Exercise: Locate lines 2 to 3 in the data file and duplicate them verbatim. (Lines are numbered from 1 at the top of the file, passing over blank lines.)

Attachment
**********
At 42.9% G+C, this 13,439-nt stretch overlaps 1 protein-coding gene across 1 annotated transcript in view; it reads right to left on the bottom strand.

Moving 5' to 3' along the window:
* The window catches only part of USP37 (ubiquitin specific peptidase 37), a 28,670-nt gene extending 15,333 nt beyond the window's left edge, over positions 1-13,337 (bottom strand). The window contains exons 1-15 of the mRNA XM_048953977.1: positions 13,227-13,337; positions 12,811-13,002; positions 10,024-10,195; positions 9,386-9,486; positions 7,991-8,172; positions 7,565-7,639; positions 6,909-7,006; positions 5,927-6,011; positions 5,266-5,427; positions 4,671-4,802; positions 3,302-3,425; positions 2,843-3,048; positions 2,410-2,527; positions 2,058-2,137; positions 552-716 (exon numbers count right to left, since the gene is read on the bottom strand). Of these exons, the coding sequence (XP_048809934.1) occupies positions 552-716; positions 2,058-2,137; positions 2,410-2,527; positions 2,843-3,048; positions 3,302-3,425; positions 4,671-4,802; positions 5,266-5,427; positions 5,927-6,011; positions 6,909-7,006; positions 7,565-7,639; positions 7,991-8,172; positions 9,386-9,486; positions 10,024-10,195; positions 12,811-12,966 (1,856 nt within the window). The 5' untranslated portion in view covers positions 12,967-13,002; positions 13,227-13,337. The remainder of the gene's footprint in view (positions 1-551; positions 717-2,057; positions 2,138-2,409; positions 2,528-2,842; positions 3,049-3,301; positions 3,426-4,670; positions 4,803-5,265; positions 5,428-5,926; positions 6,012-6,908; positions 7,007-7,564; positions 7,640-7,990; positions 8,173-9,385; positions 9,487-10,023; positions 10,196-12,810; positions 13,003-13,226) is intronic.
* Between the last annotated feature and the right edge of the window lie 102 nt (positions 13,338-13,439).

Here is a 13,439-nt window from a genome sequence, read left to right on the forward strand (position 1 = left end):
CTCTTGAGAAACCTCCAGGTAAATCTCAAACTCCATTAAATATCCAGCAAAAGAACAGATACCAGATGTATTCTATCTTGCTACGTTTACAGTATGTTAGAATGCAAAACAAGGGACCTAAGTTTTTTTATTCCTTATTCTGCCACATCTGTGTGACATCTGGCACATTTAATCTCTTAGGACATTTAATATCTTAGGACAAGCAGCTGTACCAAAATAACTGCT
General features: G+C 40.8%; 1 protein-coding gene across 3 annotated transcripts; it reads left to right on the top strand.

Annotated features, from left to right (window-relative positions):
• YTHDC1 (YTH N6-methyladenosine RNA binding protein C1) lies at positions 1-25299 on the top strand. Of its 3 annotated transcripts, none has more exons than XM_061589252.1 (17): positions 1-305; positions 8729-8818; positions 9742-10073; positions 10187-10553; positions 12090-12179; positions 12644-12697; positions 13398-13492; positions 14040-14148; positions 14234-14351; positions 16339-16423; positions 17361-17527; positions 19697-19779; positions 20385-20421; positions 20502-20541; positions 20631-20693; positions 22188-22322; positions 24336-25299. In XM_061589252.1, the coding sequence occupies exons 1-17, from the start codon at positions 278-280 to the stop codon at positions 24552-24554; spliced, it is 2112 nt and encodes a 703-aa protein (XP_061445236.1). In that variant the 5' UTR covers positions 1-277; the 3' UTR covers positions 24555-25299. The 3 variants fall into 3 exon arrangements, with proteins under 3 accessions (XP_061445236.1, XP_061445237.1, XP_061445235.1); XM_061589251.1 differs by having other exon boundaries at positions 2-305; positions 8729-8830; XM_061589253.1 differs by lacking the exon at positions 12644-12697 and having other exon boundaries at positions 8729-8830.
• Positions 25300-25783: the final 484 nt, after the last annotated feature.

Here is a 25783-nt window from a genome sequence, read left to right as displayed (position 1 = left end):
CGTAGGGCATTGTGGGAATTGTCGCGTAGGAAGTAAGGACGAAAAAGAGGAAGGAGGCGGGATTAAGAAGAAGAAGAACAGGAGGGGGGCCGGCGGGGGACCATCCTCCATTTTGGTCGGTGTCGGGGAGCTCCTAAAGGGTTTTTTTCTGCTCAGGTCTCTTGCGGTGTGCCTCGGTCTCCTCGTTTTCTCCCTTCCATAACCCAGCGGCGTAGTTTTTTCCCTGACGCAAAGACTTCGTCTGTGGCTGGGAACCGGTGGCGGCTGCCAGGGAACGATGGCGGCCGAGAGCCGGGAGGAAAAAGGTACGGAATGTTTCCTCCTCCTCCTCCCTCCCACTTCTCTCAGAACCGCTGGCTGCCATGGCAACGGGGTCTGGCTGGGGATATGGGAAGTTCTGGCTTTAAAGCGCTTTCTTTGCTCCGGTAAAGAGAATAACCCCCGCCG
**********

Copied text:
Moving 5' to 3' along the window:
* The window catches only part of USP37 (ubiquitin specific peptidase 37), a 28,670-nt gene extending 15,333 nt beyond the window's left edge, over positions 1-13,337 (bottom strand). The window contains exons 1-15 of the mRNA XM_048953977.1: positions 13,227-13,337; positions 12,811-13,002; positions 10,024-10,195; positions 9,386-9,486; positions 7,991-8,172; positions 7,565-7,639; positions 6,909-7,006; positions 5,927-6,011; positions 5,266-5,427; positions 4,671-4,802; positions 3,302-3,425; positions 2,843-3,048; positions 2,410-2,527; positions 2,058-2,137; positions 552-716 (exon numbers count right to left, since the gene is read on the bottom strand). Of these exons, the coding sequence (XP_048809934.1) occupies positions 552-716; positions 2,058-2,137; positions 2,410-2,527; positions 2,843-3,048; positions 3,302-3,425; positions 4,671-4,802; positions 5,266-5,427; positions 5,927-6,011; positions 6,909-7,006; positions 7,565-7,639; positions 7,991-8,172; positions 9,386-9,486; positions 10,024-10,195; positions 12,811-12,966 (1,856 nt within the window). The 5' untranslated portion in view covers positions 12,967-13,002; positions 13,227-13,337. The remainder of the gene's footprint in view (positions 1-551; positions 717-2,057; positions 2,138-2,409; positions 2,528-2,842; positions 3,049-3,301; positions 3,426-4,670; positions 4,803-5,265; positions 5,428-5,926; positions 6,012-6,908; positions 7,007-7,564; positions 7,640-7,990; positions 8,173-9,385; positions 9,487-10,023; positions 10,196-12,810; positions 13,003-13,226) is intronic.